As for small distros, I think Damn Small Linux is about 50MB
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  5. #5
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    I keep going back to the same product listing, and their vender's homepages, and every time I get more indecisive. I've heard bad things about Lexar and Sandisk so I'll avoid those. Cyclone claims 20MB ("Fastest in the world") on one page but then admits 1.5 MB or so on another which describes the same product. PQI looks pretty good, but I'm still not settled on it.

    And to make matters more confusing, according to this review, some of the devices aren't even bootable. That's certainly a deal-breaker, unless they simply meant that the product doesn't come with the software to make it bootable.


    As for the distribution, I was thinking of either Puppy (it has a specific USB Flash version) or Damn Small. DSL will probably be better supported, but Puppy loads totally from RAM and may have a better window manager.
    \"Nifty News Fifty: When news breaks, we give you the pieces.\" - Sluggy Freelance

  6. #6
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    I have a Lexar Secure Digital Flash Jumpdrive, or something like that--some of the words have rubbed off from being in my pocket. But, anyway, it has worked on every box I've ever pluged it into. Works perfectly on my Debian Desktop, then I move it over to my Slackware Laptop--no problem. It worked when I ran Fedora Core 2. Works fine on the XP boxes at school/work. It even worked on a MAC. I guess that Win98 and below have troubles out of the box but there are drivers for them on Lexar's site. But, who would ever touch Win98 anyway?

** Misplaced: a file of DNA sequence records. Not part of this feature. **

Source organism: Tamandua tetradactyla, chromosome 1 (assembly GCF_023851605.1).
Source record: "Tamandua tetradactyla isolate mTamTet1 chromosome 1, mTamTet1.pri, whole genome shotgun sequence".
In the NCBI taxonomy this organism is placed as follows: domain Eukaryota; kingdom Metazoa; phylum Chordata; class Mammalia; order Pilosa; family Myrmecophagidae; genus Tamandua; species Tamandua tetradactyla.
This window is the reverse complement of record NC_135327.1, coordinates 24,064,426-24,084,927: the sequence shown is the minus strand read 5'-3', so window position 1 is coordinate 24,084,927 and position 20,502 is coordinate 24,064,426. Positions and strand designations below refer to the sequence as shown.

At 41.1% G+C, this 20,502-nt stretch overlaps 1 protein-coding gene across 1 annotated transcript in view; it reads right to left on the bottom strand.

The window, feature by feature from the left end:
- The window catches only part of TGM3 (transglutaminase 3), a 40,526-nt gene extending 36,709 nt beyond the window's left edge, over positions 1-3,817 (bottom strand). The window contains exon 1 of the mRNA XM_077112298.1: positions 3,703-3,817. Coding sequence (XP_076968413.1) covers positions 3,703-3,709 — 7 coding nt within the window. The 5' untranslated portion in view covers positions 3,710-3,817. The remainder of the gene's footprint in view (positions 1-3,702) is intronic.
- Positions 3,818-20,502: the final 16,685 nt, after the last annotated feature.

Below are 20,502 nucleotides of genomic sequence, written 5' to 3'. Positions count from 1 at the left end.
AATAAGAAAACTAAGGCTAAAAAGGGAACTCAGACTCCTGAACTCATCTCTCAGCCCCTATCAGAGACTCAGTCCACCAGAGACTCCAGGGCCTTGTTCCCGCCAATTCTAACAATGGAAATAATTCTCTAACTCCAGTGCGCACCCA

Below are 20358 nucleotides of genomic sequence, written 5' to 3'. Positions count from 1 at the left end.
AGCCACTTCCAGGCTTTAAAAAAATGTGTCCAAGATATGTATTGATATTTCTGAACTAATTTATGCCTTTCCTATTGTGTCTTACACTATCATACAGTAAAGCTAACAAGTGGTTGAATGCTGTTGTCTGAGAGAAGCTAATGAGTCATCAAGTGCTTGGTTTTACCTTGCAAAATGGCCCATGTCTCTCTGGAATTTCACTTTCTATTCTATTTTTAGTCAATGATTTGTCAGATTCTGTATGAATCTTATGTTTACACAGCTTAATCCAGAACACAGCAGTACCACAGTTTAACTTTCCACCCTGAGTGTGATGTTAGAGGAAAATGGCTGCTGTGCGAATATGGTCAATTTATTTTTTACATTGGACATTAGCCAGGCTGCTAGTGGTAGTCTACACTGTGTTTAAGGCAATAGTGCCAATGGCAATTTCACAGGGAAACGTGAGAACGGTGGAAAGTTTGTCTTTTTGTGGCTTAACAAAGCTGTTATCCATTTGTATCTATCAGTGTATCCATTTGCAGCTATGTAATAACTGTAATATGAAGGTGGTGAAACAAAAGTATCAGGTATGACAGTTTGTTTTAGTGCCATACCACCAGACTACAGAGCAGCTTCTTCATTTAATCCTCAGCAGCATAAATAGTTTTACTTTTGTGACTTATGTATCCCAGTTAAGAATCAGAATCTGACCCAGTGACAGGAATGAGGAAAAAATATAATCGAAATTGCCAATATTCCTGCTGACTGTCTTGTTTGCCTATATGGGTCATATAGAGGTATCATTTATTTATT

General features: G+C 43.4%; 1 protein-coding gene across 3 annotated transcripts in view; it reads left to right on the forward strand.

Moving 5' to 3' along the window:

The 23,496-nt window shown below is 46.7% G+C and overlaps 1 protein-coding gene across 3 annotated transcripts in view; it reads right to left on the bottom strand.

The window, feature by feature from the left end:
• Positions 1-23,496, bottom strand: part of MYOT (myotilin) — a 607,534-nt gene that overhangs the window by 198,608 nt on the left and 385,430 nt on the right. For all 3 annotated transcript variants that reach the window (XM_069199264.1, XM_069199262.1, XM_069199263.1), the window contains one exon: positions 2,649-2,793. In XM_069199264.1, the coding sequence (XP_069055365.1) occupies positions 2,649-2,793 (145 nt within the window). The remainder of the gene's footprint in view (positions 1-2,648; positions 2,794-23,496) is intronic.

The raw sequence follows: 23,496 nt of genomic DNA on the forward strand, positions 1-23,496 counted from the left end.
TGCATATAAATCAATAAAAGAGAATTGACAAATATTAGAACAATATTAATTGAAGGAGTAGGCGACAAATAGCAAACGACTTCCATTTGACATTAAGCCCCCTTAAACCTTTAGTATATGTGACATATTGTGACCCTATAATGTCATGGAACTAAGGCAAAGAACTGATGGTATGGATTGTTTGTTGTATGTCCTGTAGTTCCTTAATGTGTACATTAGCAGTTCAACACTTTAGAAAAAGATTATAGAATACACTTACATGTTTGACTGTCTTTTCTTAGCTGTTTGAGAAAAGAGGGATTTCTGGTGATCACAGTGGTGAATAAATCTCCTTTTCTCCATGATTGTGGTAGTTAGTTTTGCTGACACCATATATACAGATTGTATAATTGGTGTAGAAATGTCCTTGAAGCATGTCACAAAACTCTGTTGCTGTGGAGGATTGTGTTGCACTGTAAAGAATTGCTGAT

Note: I did have to add a line to my fstab to get the drive to mount automatically, but that is no big deal and then on my Slackware box I had the mount and umount commands to my personal account in the sudo file so that I didn't have to be root to mount the thing, but that was no big deal either.

    I've never had any trouble with files being transfered from one OS to another.

    I'm pretty sure that whether or not the jumpdrive is bootable is dependant upon the bios--but I could be wrong, maybe it is both.

  7. #7
    Linux Guru dylunio's Avatar
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    Try looking at www.linuxhardware.net for linux compatable USB storage devices;

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  8. #8
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    A USB flash drive can't have software to "make it bootable" - this is totally dependent on the BIOS of the machine. Also, the speed is dependent on two things: The system you plug it into, and the drive's interface speed.
    If you plug a drive into a USB 1.0 / 1.1 slot, it doesn't matter how fast the drive is, it's limited to USB 1.0/1.1 speeds (SLOW). Conversely, if the drive is only USB 1.0/1.1 and you plug it into a 2.0 slot, you'll still only get USB 1.1/1.0 speeds.
    USB 1.0/1.1/2.0 slots all look the same, BTW
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  9. #9
    Linux User sheds's Avatar
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    I own a SanDisk USB flash drive and it works fine, of course you have to mount it and set the basic lines in the fstab file in /etc. That's all.

  10. #10
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    I have a Sandisk 512MB it works fine on my system I plug it in and SUSE finds it and mounts it I then work with it and when I am done I just close all the windows associated with it and SUSE un mounts it and I can remove it.